By Mary Pickels Tribune-Review
Staring at the framed score of “Flight of Valor” on the wall of his Jeannette home, Dan Orange can’t help but recall the chaos and sadness of September 11, 2001, when United Airlines Flight 93 plummeted to the ground not far from his Somerset County vacation cottage.
The song, dedicated to the crew and passengers of the hijacked flight, takes the 75-year-old clarinetist back to that grim day when he was among the first citizens to arrive at the crash site.
Orange will perform the song on Feb. 28 in Philadelphia during a joint appearance of the Jeannette and Somerset County community bands in honor of the commissioning of the USS Somerset.
The commissioning is scheduled for March 1.
Orange had begun to spend more and more time in his Indian Lake cottage in 2001 after losing his wife, Sylvia, that spring.
On September 11, he went to a neighbor’s home to borrow a tool.
“He asked me if I knew what happened in New York City,” Orange recalled.
Shortly before 10 a.m., the men were watching televised footage of the planes smashing into the World Trade Center towers in New York.
“After about 15 or 20 minutes, there was a loud explosion. It literally shook the house. We rushed outside. His wife was gardening and she said she thought it was a plane,” Orange said.
His neighbors were concerned about Orange going to the scene of a disaster so soon after his wife’s death, but the three decided to drive in the direction of the explosion anyway.
“We thought maybe we could assist in some way. We saw the plume of smoke,” Orange said, referring to the view made famous in a photograph showing smoke rising above a bright red barn.
“There was a wheel next to the crater, and lots of paper on the ground,” Orange recalled. “Trees had been scorched and blackened.”
They didn’t find any survivors among the 40 passengers and crew. The 9/11 Commission later determined that some had fought the hijackers, preventing the plane from hitting a target in Washington.
“There was debris in the trees. There was part of a structure — like a window of a plane — in the woods,” Orange said.
When state troopers arrived, they asked the people gathered at the crash scene to leave, he said.
The song’s beginning
The Somerset County Community Band commissioned “Flight of Valor” from Ohio composer James Swearingen, band President David Breen said. Swearingen directed the premiere of his composition during a 2002 concert in Somerset County to mark the anniversary of 9/11.
About a half-dozen musicians from Jeannette and about 35 members of the Somerset band will perform in Philadelphia. The bands have performed together before, and some musicians are members of both groups, Breen said.
“Flight of Valor” is based on the Horatio Gates Spafford hymn, “It is Well with My Soul,” which was written in 1876 when Spafford’s four daughters died in a shipwreck.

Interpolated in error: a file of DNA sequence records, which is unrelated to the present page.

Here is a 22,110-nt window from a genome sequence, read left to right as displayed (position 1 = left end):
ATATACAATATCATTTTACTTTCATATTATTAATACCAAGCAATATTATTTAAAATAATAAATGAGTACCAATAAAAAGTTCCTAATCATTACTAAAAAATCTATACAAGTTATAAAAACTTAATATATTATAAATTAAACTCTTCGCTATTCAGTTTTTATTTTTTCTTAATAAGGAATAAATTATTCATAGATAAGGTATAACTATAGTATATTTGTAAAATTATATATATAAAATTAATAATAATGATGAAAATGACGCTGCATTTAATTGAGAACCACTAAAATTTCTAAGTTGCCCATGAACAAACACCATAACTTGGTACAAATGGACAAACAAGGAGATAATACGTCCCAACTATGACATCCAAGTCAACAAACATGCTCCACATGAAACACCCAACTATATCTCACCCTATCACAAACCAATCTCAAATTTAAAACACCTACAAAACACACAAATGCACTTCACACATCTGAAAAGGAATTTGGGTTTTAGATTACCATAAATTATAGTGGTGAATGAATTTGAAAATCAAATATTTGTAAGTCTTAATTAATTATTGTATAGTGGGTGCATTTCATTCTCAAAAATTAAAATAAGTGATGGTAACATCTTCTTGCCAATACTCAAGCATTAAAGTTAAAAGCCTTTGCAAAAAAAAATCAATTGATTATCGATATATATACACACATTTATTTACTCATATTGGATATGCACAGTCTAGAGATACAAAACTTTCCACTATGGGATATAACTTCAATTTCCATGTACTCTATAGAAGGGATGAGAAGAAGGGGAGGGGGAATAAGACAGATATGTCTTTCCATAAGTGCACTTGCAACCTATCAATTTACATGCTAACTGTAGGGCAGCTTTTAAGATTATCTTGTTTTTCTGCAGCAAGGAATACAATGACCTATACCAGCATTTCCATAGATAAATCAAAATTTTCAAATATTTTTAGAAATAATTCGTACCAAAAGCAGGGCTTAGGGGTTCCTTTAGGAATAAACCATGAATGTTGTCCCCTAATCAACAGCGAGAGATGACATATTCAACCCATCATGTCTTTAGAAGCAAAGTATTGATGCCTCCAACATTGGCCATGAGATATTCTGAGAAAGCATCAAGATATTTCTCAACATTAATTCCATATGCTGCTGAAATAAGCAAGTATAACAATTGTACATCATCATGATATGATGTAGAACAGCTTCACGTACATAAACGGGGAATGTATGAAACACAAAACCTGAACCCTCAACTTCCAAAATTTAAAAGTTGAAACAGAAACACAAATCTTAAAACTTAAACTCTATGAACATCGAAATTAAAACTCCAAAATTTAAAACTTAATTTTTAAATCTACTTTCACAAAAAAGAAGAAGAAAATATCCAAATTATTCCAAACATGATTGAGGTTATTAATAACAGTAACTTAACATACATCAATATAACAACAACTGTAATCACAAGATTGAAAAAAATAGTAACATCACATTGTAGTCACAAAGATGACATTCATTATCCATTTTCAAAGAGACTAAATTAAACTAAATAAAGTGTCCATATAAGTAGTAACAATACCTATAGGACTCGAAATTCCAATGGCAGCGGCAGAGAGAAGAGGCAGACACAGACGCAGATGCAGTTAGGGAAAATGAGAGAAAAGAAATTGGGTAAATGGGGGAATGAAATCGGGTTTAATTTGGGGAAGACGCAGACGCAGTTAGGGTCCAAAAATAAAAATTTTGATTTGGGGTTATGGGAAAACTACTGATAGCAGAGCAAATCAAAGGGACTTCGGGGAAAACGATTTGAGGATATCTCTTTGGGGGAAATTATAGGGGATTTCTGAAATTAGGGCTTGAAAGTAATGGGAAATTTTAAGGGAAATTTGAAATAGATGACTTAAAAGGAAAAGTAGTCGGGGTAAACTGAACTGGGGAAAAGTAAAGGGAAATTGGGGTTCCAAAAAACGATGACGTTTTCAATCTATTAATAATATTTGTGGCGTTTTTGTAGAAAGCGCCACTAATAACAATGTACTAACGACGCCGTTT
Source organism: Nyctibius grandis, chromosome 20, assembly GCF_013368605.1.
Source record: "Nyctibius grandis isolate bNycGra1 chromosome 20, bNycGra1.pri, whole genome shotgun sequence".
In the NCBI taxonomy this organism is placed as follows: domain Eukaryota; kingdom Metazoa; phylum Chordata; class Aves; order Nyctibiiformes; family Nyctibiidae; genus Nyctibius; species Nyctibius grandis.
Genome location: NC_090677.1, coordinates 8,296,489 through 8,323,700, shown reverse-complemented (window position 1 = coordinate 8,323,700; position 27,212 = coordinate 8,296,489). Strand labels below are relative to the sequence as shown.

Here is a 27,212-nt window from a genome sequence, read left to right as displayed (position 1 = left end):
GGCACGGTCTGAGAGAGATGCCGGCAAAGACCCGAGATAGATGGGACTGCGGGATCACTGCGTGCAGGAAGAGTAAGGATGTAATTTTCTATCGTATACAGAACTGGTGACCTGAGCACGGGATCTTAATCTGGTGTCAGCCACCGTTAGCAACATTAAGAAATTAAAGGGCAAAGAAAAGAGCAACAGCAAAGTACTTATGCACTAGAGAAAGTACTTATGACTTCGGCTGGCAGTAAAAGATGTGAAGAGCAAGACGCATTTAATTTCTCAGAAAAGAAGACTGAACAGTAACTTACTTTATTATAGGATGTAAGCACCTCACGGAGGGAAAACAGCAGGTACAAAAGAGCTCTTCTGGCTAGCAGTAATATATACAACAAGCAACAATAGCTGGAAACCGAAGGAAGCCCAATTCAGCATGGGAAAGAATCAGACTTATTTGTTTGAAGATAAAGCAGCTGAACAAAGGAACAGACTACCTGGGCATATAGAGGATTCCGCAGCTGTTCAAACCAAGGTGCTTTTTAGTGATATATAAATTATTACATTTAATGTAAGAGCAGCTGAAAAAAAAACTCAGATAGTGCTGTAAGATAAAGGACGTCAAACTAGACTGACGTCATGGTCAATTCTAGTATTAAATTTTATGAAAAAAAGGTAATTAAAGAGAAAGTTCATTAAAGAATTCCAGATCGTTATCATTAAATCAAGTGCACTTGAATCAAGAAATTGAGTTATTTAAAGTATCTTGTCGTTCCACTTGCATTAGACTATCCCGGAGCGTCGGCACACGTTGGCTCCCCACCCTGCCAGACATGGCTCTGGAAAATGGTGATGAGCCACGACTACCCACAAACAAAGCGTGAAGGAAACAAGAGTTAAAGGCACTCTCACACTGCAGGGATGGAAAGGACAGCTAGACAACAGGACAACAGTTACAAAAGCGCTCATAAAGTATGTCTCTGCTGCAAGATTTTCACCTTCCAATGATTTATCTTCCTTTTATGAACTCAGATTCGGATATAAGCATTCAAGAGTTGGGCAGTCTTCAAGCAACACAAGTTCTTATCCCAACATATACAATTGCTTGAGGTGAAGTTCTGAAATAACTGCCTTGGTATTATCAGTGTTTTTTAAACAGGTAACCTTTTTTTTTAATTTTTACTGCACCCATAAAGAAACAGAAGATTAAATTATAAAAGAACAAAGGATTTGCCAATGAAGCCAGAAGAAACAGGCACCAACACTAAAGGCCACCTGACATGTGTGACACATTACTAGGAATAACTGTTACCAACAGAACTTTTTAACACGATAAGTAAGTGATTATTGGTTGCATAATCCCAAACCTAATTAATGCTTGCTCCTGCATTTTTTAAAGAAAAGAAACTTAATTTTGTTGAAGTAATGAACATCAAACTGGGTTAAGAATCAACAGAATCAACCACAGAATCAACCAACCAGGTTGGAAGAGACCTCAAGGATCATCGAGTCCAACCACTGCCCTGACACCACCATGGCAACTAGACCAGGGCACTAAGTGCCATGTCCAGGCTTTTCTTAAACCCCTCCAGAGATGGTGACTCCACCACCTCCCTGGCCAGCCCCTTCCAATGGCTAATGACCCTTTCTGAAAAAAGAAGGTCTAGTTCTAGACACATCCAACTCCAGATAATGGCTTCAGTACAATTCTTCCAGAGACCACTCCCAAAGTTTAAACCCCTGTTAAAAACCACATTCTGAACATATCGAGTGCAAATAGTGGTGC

“Its basic message is that if you have faith, you can get through anything,” Breen said.
Swearingen’s piece starts with a military march, as the passengers become citizen soldiers, Orange said.
The music grows chaotic and tense to represent the hijackers as they make their intentions known. A quiet interlude symbolizes a hushed flurry of phone calls by crew and passengers to loved ones, Breen said.
Some learned of the other hijackings and said their goodbyes. Others left farewell messages on answering machines.
The music becomes loud and raucous as the passengers resolve to fight the terrorists.
“Suddenly there is a silence. In music, that is called a grand pause,” Orange explained. “That symbolizes that the plane is down.”
The music resumes, hymnlike, followed by a majestic swelling conveying triumph over terrorism, Breen said.
“Every time we have performed it, there has been a standing ovation,” he said.
The USS Somerset is one of three amphibious transport dock ships, including the USS New York and the USS Arlington, named for places targeted by the 9/11 terrorists.
Thousands of visitors, officials and crew members will participate in the centuries-old Navy tradition of a ship being “brought to life” at Penn’s Landing. Family members of the Flight 93 passengers and residents of Somerset and nearby counties plan to attend.
Some band members have come to know Flight 93 passengers’ family members through volunteer work as ambassadors at the Flight 93 National Memorial, Breen said.
“It’s still emotional to play the piece,” said Orange, who is looking forward to the performance and the commissioning. “Since I’ve been involved from the beginning, I felt as though I really wanted to do this.”
To hear “Flight of Valor,” visit the Somerset County Community Band’s website. Click the “Notes” tab at the top of the page to hear the piece, which was commissioned by the Somerset County Community Band from Ohio composer James Swearingen to honor the 40 passengers and crew members on United Flight 93.